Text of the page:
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Pronounced early human impact on lakeshore environments documented by aquatic invertebrate remains in waterlogged Neolithic settlement deposits

Lookup NU author(s): Dr Maarten van Hardenbroek van AmmerstolORCiD



This work is licensed under a Creative Commons Attribution-NonCommercial-NoDerivatives 4.0 International License (CC BY-NC-ND).


At waterlogged archaeological sites paleolimnological approaches can provide important supporting information about conditions and processes of past human life and human impact on environments around former settlements. In this study, subfossil Cladocera and Chironomidae assemblages were analysed from Neolithic lakeside sediments uncovered at Zürich-Parkhaus Opéra (OP), Switzerland. Our main objectives were to assess how periodic settlement phases altered lakeshore environments and aquatic invertebrate communities during the Neolithic. Aquatic invertebrates occurred in considerable numbers throughout the investigated sediment sections, supporting that Neolithic settlements at site OP were established above the lake surface and sedimentation occurred mostly under water. Two separate aquatic invertebrate communities were distinguished: an impacted community within cultural layers and a pre- and post-impacted community in sediments above, below and in between cultural layers. Aquatic invertebrates indicated that human impact likely resulted in surplus organic material load and nutrient input into the water during the cultural periods. This substantially increased biological oxygen demand of the sediments and overall nutrient concentrations of the near-shore water and thereby led to hypoxic conditions. Chironomids showed generally higher amplitude assemblage changes than cladocerans. This could be explained by the very local influence of humans and higher susceptibility of the less mobile chironomids to local hypoxia in and above the sediment. After settlements were abandoned invertebrate assemblages rapidly recovered to pre-impacted states, suggesting their considerable resilience to local human impact. Our results confirm that cladoceran and chironomid remains can trace localised environmental changes associated with human presence and provide important information for the interpretation of prehistoric human activities.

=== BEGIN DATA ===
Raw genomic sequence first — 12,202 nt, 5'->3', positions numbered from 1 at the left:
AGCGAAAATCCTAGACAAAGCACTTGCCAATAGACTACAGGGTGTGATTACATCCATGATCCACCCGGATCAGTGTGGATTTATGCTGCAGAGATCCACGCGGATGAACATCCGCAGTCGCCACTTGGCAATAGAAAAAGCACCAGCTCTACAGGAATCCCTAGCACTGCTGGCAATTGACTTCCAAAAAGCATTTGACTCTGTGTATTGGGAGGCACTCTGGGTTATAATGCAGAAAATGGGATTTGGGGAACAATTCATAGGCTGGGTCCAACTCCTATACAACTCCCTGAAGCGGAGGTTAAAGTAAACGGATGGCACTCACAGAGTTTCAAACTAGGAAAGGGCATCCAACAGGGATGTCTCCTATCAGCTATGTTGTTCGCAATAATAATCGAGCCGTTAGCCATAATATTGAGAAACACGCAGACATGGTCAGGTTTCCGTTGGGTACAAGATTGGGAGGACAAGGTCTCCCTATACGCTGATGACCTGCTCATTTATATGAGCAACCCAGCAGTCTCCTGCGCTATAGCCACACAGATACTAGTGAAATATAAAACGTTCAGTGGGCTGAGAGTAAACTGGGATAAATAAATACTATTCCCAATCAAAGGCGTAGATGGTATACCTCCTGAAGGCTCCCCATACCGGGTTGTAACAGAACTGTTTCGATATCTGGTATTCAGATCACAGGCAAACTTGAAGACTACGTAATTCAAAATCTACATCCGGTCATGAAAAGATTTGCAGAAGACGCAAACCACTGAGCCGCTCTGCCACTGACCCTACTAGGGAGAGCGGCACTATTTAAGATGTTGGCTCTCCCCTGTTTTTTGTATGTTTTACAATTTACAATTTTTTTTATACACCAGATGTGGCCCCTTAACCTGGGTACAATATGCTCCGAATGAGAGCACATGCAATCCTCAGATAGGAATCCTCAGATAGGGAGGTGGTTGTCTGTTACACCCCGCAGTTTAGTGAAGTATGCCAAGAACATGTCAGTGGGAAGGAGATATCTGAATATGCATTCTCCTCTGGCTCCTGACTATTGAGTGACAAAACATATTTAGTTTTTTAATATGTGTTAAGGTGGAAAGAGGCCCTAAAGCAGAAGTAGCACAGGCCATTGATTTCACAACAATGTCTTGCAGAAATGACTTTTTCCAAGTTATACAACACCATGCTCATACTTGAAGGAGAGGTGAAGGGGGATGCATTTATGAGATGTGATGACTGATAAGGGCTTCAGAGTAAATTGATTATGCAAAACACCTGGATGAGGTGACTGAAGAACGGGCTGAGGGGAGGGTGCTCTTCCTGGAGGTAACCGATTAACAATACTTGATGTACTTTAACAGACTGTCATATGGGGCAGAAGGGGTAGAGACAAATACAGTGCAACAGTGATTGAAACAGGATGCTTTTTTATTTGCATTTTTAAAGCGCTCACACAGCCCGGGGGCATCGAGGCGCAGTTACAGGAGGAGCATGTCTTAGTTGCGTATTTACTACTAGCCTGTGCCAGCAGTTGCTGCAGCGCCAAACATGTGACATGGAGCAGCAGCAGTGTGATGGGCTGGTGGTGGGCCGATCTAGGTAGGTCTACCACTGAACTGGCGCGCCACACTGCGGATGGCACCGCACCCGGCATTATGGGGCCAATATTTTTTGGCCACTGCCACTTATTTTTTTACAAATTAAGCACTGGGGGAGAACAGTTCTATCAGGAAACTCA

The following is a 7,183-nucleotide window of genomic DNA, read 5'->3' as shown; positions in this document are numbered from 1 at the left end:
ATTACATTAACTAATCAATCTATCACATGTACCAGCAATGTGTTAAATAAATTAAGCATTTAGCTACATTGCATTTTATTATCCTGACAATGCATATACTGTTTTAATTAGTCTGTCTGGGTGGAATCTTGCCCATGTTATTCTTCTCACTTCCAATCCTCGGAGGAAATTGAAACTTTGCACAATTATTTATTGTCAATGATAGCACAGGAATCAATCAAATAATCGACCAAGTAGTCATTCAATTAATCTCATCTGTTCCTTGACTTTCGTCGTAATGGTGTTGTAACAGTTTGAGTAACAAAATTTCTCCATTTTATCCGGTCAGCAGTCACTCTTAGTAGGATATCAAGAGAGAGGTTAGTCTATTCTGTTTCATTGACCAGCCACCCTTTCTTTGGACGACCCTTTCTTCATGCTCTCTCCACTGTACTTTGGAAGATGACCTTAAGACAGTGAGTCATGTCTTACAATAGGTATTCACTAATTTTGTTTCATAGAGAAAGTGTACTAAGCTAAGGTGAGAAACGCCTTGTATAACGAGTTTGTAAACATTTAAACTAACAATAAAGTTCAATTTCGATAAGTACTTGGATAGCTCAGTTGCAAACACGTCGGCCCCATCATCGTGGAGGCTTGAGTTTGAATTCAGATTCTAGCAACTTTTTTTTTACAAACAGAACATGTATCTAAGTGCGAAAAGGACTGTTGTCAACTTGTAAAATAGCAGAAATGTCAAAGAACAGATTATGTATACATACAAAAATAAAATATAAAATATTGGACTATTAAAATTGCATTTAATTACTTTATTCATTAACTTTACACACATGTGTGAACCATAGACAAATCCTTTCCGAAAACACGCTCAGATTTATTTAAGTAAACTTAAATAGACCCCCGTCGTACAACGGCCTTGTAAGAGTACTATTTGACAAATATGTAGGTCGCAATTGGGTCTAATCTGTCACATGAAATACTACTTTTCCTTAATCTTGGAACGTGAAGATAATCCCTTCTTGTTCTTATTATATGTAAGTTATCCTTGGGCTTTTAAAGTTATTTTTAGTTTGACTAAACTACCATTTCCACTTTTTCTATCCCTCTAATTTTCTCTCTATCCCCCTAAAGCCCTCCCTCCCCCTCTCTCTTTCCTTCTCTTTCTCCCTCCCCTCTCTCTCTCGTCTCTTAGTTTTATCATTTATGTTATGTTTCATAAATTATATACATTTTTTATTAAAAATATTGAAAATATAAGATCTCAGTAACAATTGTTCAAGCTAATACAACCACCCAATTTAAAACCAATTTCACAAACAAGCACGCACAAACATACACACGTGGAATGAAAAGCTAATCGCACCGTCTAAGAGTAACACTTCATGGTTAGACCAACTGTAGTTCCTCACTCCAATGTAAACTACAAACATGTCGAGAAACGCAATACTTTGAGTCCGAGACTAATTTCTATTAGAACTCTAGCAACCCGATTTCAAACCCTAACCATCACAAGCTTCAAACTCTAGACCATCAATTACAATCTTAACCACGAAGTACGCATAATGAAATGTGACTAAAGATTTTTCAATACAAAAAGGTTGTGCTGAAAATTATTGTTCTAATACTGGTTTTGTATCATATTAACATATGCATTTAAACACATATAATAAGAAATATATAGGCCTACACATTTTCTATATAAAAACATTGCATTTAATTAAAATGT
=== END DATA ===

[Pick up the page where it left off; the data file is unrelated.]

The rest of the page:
Publication metadata

Author(s): Tóth M, van Hardenbroek M, Bleicher N, Heiri O

Publication type: Article

Publication status: Published

Journal: Quaternary Science Reviews

Year: 2019

Volume: 205

Pages: 126-142

Print publication date: 01/02/2019

Online publication date: 21/12/2018

Acceptance date: 11/12/2018

Date deposited: 23/01/2019

ISSN (print): 0277-3791

ISSN (electronic): 1873-457X

Publisher: Pergamon Press


DOI: 10.1016/j.quascirev.2018.12.015


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